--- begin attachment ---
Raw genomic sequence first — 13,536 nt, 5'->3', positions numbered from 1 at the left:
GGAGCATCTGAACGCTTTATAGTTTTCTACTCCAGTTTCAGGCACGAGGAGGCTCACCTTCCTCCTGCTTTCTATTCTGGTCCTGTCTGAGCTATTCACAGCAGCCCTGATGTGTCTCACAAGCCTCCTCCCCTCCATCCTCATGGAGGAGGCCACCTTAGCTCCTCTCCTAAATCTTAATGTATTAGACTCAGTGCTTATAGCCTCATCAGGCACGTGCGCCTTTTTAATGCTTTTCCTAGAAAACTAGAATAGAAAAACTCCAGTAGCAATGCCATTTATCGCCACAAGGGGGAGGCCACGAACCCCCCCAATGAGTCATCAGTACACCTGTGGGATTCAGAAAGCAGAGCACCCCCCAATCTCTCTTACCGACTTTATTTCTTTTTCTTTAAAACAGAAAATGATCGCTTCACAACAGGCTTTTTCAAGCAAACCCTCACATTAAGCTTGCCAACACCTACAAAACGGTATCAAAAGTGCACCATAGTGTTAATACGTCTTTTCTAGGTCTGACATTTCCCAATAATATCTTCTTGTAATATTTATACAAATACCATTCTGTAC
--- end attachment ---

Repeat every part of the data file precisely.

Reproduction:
Raw genomic sequence first — 13,536 nt, 5'->3', positions numbered from 1 at the left:
GGAGCATCTGAACGCTTTATAGTTTTCTACTCCAGTTTCAGGCACGAGGAGGCTCACCTTCCTCCTGCTTTCTATTCTGGTCCTGTCTGAGCTATTCACAGCAGCCCTGATGTGTCTCACAAGCCTCCTCCCCTCCATCCTCATGGAGGAGGCCACCTTAGCTCCTCTCCTAAATCTTAATGTATTAGACTCAGTGCTTATAGCCTCATCAGGCACGTGCGCCTTTTTAATGCTTTTCCTAGAAAACTAGAATAGAAAAACTCCAGTAGCAATGCCATTTATCGCCACAAGGGGGAGGCCACGAACCCCCCCAATGAGTCATCAGTACACCTGTGGGATTCAGAAAGCAGAGCACCCCCCAATCTCTCTTACCGACTTTATTTCTTTTTCTTTAAAACAGAAAATGATCGCTTCACAACAGGCTTTTTCAAGCAAACCCTCACATTAAGCTTGCCAACACCTACAAAACGGTATCAAAAGTGCACCATAGTGTTAATACGTCTTTTCTAGGTCTGACATTTCCCAATAATATCTTCTTGTAATATTTATACAAATACCATTCTGTAC